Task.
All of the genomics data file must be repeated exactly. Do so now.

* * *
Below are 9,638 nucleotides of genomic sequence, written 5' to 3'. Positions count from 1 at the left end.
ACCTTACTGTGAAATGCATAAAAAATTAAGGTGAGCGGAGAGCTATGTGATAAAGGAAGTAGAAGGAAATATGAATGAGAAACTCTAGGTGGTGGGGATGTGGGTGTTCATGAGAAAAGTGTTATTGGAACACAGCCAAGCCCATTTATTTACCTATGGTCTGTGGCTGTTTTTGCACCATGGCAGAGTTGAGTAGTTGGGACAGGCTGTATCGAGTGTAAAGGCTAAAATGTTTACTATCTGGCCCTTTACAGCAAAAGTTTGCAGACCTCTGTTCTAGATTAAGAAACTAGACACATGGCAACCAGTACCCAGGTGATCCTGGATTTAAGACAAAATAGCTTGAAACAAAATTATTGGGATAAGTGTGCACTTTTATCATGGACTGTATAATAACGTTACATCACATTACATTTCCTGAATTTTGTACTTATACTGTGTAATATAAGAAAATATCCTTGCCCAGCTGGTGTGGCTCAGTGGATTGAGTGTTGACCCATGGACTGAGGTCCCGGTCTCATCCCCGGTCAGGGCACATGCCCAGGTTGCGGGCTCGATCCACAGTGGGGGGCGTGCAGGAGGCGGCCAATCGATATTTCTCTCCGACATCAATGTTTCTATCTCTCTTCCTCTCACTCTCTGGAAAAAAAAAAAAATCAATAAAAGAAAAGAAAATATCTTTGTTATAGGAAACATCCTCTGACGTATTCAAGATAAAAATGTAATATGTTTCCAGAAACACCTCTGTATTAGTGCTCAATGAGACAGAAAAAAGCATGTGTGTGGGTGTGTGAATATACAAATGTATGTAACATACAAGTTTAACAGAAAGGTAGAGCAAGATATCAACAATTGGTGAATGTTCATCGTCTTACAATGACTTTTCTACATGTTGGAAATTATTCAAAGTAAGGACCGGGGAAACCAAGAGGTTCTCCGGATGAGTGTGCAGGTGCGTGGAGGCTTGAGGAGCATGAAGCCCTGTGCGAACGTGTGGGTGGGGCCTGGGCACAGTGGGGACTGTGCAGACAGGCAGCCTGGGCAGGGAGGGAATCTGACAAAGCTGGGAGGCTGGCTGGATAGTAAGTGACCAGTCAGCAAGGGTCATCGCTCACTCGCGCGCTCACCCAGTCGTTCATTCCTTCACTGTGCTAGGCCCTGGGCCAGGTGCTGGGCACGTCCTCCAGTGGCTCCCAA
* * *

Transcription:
Below are 9,638 nucleotides of genomic sequence, written 5' to 3'. Positions count from 1 at the left end.
ACCTTACTGTGAAATGCATAAAAAATTAAGGTGAGCGGAGAGCTATGTGATAAAGGAAGTAGAAGGAAATATGAATGAGAAACTCTAGGTGGTGGGGATGTGGGTGTTCATGAGAAAAGTGTTATTGGAACACAGCCAAGCCCATTTATTTACCTATGGTCTGTGGCTGTTTTTGCACCATGGCAGAGTTGAGTAGTTGGGACAGGCTGTATCGAGTGTAAAGGCTAAAATGTTTACTATCTGGCCCTTTACAGCAAAAGTTTGCAGACCTCTGTTCTAGATTAAGAAACTAGACACATGGCAACCAGTACCCAGGTGATCCTGGATTTAAGACAAAATAGCTTGAAACAAAATTATTGGGATAAGTGTGCACTTTTATCATGGACTGTATAATAACGTTACATCACATTACATTTCCTGAATTTTGTACTTATACTGTGTAATATAAGAAAATATCCTTGCCCAGCTGGTGTGGCTCAGTGGATTGAGTGTTGACCCATGGACTGAGGTCCCGGTCTCATCCCCGGTCAGGGCACATGCCCAGGTTGCGGGCTCGATCCACAGTGGGGGGCGTGCAGGAGGCGGCCAATCGATATTTCTCTCCGACATCAATGTTTCTATCTCTCTTCCTCTCACTCTCTGGAAAAAAAAAAAAATCAATAAAAGAAAAGAAAATATCTTTGTTATAGGAAACATCCTCTGACGTATTCAAGATAAAAATGTAATATGTTTCCAGAAACACCTCTGTATTAGTGCTCAATGAGACAGAAAAAAGCATGTGTGTGGGTGTGTGAATATACAAATGTATGTAACATACAAGTTTAACAGAAAGGTAGAGCAAGATATCAACAATTGGTGAATGTTCATCGTCTTACAATGACTTTTCTACATGTTGGAAATTATTCAAAGTAAGGACCGGGGAAACCAAGAGGTTCTCCGGATGAGTGTGCAGGTGCGTGGAGGCTTGAGGAGCATGAAGCCCTGTGCGAACGTGTGGGTGGGGCCTGGGCACAGTGGGGACTGTGCAGACAGGCAGCCTGGGCAGGGAGGGAATCTGACAAAGCTGGGAGGCTGGCTGGATAGTAAGTGACCAGTCAGCAAGGGTCATCGCTCACTCGCGCGCTCACCCAGTCGTTCATTCCTTCACTGTGCTAGGCCCTGGGCCAGGTGCTGGGCACGTCCTCCAGTGGCTCCCAA